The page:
MONMOUTH, Ill. — Much has been written about Abraham Lincoln’s speech in Monmouth on Oct. 11, 1858, but Sen. Stephen A. Douglas’s address in Monmouth a week earlier has received considerably less attention.
Lincoln and Douglas had been locked in a heated campaign that many assume was a race for the U.S. Senate, when in fact it was a fight for political control of the Illinois legislature, which in those days elected U.S. senators. That election would not occur until 1859, and would result in the election of Douglas, but would also serve as a prelude to the 1860 presidential campaign, won by Lincoln.
Known as the “Little Giant,” Douglas stood only 5-foot-4-inches tall. A master politician and gifted public speaker, he preferred not to appear on the same stage as Lincoln. His general strategy was to make a campaign appearance in a town first and let Lincoln come a few days later, as was the case in Monmouth. It was only through Lincoln’s pressure that a series of debates was scheduled in seven of Illinois’ nine congressional districts.
The Galesburg debate occurred October 7 — two days after Douglas spoke in Monmouth, and four days before Lincoln would visit the Warren County seat.
Douglas was no stranger to Monmouth, having often appeared on the circuit court bench in the Warren County Courthouse early in his career. He had presided there over the famous legal hearing for Mormon founder Joseph Smith in 1841.
Monmouth was a stronghold of Republicanism and the Republican Atlas did not hold back in its criticism of Douglas, who was the sitting U.S. senator. Prior to his visit, The Atlas wrote that an invitation had been given to “all parties to turn out and hear the great expounder expound.” The Atlas continued: “We are not exactly able to account for the invitation to ‘all parties,’ since the democrats have heretofore rather eschewed than invited other parties to their banquets and gatherings. It can’t be that they are going to fuse with anybody, or anything. Oh, no — nothing of that kind. It would be against their creed. But, in imitation of their slaveholding master, they have simply ‘changed their opinion,’ and now seek the society of those they have heretofore endeavored to drive as far from them as possible.”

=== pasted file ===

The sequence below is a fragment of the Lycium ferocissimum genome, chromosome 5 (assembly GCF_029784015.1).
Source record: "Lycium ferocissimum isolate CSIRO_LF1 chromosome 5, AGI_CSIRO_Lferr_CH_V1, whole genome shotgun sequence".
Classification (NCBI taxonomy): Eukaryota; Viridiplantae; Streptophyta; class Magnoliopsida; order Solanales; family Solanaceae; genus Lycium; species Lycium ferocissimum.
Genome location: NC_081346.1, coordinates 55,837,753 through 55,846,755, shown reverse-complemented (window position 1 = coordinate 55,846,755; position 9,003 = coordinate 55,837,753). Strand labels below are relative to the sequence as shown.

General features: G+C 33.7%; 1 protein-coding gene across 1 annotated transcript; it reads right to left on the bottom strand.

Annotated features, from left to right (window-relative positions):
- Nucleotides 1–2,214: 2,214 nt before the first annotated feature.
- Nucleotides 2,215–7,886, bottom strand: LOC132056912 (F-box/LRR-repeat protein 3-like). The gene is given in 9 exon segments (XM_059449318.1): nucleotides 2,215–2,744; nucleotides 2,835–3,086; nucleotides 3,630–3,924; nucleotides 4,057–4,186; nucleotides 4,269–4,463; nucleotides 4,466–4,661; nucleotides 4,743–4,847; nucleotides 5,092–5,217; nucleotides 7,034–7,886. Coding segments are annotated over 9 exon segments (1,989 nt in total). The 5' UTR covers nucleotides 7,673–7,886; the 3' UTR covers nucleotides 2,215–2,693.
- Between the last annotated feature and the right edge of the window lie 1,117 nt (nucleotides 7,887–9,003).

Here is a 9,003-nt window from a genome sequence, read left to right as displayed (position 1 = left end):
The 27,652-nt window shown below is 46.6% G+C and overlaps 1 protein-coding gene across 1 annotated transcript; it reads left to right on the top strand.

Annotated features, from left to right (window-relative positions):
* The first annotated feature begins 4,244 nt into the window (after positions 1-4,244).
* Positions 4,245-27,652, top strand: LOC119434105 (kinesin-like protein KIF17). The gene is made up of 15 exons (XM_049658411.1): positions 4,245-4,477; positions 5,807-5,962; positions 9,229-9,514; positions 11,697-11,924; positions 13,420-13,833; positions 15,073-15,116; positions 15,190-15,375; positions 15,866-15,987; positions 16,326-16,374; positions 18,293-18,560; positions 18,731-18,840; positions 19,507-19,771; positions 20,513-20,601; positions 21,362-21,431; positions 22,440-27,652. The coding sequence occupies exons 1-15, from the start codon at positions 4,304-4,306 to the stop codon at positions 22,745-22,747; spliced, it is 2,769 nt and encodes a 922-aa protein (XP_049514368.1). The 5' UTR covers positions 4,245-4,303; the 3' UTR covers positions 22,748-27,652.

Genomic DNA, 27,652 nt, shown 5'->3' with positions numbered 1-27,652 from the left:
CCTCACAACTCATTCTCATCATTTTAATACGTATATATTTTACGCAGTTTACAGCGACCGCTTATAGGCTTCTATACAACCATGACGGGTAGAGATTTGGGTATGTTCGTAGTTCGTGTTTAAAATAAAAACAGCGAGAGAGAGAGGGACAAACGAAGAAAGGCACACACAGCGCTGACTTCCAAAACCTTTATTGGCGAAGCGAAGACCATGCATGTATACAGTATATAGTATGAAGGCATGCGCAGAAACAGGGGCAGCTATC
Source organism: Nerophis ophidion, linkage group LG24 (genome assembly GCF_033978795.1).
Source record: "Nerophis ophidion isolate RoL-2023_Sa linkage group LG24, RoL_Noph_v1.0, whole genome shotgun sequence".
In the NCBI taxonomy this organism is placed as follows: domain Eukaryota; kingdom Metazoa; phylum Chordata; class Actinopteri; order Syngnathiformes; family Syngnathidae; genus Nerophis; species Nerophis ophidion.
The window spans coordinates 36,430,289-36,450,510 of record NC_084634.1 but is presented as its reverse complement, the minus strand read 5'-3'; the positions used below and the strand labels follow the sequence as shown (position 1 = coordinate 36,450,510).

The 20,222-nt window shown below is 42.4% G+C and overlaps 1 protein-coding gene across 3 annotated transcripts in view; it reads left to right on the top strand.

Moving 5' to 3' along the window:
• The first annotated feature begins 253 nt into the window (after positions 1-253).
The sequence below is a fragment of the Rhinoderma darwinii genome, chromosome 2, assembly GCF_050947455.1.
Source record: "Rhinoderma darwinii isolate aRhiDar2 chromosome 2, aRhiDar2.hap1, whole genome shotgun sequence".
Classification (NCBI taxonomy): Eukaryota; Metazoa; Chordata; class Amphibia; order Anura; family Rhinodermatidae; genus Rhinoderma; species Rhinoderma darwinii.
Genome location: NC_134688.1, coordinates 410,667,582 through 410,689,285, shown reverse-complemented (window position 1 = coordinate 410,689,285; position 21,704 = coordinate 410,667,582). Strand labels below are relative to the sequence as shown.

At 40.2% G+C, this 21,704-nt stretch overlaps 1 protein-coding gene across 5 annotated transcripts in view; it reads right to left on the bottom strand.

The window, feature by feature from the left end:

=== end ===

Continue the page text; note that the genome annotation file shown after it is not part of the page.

As for details the speech itself, we have to rely primarily on the reporting of the Republican media, as Monmouth’s Democratic paper, The Review, wrote more about the reception given the senator upon his arrival, and the various delegations that attended from all parts of the county. It also described that evening’s torchlight parade and meeting at the courthouse, where Douglas was one of four Democrats making addresses.
We do have a fascinating eyewitness account of Douglas’s afternoon speech by Matthew Jamison, a student at Monmouth College at the time. Jamison was an Oquawka native, whose father had sat on a jury when Douglas was a circuit court judge there in the early 1840s, and Jamison had heard him speak in Oquawka several years earlier.
Jamison described Douglas’s Monmouth speech thus:
“He had grown stouter: his voice, always strong, now seemed at times Stentorian as he rolled off his periods. His deliberation was such that his words seemed hyphenated, and too the syllables, and he became so absorbed in his theme that he was oblivious of his handkerchief and other rifles till the foam gathered in the corners of his mouth, not an object specially attractive. I was at school at the time, and having a good voice myself, I used often to amuse my conferes by imitating Douglas’ peculiar bull-dog notes and manner. I usually began with the Senator’s opening sentence in his Monmouth speech: “Fellow-citizens-of-old-Warren! We-have-come-together-to-discuss-the-great-questions-which are-now ag-i-ta-ting-the-country-from-center-to-circumference!”
According to The Atlas, Douglas spoke before 1,000 to 1,200 persons and the program opened with Chief Justice Joseph Williams of Iowa singing “The Star Spangled Banner.”
Douglas opened his speech, The Atlas said, with the remark that he found but few willing to take issue with him upon the great questions then undergoing discussion — the Kansas and Nebraska bill, and the repeal of the Missouri Compromise. He presented of history of his proposition on the Missouri Compromise, vehemently abusing the Whigs and the Abolitionists, and the “Know Nothings” also. The Atlas was “surprised to witness such a feeling of hatred and animosity as was evinced by the Judge towards all parties who differ with him on the great subjects now at issue between himself and the people.”